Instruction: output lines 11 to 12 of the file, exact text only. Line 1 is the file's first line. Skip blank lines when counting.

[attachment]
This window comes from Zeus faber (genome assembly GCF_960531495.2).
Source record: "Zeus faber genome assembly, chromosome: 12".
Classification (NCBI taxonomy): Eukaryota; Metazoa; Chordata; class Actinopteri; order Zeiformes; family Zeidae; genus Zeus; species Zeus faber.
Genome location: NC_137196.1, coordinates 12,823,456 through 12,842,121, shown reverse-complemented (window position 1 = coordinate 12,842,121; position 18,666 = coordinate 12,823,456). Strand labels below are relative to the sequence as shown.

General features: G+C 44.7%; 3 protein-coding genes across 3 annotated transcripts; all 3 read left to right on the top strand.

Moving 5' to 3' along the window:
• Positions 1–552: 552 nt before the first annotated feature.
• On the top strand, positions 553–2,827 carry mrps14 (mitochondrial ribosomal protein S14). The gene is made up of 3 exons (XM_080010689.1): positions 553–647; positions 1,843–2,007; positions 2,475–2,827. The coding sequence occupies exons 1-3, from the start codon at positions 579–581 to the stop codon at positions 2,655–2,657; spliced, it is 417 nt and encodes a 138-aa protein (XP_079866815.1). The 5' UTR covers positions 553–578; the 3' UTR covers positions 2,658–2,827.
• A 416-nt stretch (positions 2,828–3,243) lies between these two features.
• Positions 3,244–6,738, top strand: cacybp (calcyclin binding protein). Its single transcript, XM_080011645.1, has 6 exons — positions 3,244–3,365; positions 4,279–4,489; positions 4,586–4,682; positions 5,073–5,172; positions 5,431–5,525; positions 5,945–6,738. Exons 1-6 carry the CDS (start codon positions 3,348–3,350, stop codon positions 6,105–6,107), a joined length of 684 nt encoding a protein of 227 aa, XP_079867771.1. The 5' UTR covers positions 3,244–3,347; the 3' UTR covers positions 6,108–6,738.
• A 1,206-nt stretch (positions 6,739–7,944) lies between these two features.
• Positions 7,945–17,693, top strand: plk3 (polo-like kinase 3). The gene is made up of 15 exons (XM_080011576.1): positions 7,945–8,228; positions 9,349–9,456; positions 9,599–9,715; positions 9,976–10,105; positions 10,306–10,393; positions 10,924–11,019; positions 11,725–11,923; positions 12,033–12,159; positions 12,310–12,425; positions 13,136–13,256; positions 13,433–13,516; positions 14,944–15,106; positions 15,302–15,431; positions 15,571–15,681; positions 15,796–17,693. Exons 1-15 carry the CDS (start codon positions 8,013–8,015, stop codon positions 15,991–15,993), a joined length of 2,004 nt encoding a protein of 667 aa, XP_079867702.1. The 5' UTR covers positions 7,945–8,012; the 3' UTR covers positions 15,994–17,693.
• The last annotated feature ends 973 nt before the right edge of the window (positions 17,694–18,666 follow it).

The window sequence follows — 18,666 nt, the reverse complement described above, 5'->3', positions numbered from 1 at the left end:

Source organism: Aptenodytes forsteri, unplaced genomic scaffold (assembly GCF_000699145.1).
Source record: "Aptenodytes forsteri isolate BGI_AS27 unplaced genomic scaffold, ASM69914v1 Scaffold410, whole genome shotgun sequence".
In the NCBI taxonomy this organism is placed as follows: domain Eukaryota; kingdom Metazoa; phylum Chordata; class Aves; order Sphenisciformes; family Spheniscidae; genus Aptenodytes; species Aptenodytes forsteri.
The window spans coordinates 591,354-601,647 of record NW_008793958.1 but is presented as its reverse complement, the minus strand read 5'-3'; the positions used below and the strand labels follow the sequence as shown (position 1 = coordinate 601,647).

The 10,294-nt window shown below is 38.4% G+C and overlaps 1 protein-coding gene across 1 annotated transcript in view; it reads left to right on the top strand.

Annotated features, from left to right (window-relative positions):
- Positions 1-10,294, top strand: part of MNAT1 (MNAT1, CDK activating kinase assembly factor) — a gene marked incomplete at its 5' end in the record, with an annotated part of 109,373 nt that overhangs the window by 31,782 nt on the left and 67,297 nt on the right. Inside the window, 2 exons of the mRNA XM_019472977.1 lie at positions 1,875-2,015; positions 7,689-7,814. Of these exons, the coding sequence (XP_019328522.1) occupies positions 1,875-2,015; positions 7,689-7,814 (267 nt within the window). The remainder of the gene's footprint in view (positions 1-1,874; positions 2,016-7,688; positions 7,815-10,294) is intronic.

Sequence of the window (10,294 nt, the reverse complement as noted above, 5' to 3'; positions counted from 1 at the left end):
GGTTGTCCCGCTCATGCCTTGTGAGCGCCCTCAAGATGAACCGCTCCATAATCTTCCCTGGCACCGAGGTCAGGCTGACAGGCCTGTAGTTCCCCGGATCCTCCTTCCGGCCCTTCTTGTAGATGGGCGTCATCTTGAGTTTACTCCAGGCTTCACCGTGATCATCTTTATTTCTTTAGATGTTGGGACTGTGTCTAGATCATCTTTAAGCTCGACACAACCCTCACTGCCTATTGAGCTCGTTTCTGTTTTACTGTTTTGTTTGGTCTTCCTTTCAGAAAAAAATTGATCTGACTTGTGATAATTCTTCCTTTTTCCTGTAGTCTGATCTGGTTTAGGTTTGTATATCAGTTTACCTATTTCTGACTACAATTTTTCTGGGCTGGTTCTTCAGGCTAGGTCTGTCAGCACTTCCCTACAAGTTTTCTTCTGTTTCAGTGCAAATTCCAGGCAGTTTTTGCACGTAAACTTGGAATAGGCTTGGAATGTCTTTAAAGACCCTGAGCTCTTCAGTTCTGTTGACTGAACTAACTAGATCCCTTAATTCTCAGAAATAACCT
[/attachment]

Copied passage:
• A 1,206-nt stretch (positions 6,739–7,944) lies between these two features.
• Positions 7,945–17,693, top strand: plk3 (polo-like kinase 3). The gene is made up of 15 exons (XM_080011576.1): positions 7,945–8,228; positions 9,349–9,456; positions 9,599–9,715; positions 9,976–10,105; positions 10,306–10,393; positions 10,924–11,019; positions 11,725–11,923; positions 12,033–12,159; positions 12,310–12,425; positions 13,136–13,256; positions 13,433–13,516; positions 14,944–15,106; positions 15,302–15,431; positions 15,571–15,681; positions 15,796–17,693. Exons 1-15 carry the CDS (start codon positions 8,013–8,015, stop codon positions 15,991–15,993), a joined length of 2,004 nt encoding a protein of 667 aa, XP_079867702.1. The 5' UTR covers positions 7,945–8,012; the 3' UTR covers positions 15,994–17,693.